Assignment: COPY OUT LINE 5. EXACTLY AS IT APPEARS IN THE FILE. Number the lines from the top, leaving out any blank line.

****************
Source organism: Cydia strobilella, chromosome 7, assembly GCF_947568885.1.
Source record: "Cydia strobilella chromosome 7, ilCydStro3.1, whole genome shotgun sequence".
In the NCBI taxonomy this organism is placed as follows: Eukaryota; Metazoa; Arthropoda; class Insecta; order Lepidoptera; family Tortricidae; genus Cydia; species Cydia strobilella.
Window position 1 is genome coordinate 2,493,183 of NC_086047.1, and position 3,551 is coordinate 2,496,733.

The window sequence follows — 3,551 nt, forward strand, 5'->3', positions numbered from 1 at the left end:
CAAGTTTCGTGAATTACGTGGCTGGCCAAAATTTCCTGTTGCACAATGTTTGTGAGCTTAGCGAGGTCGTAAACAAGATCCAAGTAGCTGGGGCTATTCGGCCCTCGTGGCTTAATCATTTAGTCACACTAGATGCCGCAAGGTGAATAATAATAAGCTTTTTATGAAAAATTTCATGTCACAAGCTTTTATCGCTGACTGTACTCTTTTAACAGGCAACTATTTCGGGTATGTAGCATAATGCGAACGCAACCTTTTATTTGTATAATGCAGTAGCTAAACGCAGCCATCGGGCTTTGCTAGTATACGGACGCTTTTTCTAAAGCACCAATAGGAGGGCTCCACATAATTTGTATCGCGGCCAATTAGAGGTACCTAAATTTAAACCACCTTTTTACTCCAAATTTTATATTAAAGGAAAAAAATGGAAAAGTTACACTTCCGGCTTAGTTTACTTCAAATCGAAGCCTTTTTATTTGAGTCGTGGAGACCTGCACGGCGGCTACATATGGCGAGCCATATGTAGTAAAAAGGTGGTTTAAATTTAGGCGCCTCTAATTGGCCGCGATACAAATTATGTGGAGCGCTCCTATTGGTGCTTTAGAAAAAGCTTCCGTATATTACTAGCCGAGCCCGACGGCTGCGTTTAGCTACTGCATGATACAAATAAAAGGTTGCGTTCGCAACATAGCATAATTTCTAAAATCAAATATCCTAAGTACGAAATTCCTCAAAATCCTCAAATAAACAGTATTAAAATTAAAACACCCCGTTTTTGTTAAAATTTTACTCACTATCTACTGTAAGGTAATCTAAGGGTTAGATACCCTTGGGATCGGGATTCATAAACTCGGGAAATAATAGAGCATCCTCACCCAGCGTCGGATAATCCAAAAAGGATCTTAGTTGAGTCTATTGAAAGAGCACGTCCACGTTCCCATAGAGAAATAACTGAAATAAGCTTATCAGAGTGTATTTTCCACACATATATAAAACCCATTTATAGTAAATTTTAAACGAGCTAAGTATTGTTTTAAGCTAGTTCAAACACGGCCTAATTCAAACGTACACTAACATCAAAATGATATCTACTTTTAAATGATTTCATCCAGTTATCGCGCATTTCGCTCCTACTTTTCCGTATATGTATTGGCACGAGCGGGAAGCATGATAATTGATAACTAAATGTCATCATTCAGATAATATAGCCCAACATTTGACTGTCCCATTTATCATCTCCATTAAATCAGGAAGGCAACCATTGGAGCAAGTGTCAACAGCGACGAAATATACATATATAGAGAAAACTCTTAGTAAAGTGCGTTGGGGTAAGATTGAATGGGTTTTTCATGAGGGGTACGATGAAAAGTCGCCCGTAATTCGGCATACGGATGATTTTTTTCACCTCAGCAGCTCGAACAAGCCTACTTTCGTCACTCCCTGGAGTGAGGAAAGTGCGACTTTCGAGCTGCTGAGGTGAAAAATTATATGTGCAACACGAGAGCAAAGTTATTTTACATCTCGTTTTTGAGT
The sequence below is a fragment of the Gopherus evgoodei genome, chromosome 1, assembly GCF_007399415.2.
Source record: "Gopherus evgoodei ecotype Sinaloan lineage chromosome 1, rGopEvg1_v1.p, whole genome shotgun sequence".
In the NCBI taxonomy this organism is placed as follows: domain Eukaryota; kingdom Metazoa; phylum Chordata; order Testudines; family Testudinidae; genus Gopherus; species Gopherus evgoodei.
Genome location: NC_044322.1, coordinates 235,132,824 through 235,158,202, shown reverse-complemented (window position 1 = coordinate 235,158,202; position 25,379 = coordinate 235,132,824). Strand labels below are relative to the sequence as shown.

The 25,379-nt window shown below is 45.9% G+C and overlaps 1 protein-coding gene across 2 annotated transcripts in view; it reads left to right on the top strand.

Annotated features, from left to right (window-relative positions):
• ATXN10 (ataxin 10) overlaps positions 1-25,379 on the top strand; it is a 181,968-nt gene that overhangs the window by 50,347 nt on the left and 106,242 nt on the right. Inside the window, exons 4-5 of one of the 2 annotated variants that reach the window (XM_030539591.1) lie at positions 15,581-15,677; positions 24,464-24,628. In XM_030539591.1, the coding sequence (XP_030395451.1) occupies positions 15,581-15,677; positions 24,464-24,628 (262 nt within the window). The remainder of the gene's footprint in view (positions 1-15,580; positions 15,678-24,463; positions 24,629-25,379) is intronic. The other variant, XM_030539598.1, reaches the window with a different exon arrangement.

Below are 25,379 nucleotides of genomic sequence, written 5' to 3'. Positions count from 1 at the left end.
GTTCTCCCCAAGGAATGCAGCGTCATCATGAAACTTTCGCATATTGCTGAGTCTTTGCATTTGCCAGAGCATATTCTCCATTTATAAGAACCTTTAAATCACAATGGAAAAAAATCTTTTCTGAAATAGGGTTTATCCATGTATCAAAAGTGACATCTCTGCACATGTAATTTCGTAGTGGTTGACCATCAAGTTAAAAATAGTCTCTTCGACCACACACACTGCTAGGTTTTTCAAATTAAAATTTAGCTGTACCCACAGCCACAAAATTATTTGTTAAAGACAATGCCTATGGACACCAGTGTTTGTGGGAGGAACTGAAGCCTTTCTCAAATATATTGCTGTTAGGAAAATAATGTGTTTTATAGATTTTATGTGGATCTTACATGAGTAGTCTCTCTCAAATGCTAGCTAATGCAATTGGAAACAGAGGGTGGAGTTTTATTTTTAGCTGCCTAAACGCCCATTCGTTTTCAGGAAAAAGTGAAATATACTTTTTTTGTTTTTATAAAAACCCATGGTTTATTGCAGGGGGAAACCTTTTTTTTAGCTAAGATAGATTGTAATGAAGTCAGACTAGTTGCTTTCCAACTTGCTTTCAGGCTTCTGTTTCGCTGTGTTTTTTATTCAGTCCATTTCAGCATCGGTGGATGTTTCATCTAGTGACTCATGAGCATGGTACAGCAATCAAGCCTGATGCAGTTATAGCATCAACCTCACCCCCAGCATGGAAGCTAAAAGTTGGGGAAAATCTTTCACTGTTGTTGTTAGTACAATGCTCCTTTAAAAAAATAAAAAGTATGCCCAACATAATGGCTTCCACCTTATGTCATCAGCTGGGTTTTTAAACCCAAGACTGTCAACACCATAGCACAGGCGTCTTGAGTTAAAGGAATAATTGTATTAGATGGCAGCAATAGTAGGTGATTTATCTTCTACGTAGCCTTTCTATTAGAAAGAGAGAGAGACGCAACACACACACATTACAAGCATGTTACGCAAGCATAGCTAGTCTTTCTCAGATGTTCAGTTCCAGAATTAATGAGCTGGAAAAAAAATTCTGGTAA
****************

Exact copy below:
The window sequence follows — 3,551 nt, forward strand, 5'->3', positions numbered from 1 at the left end: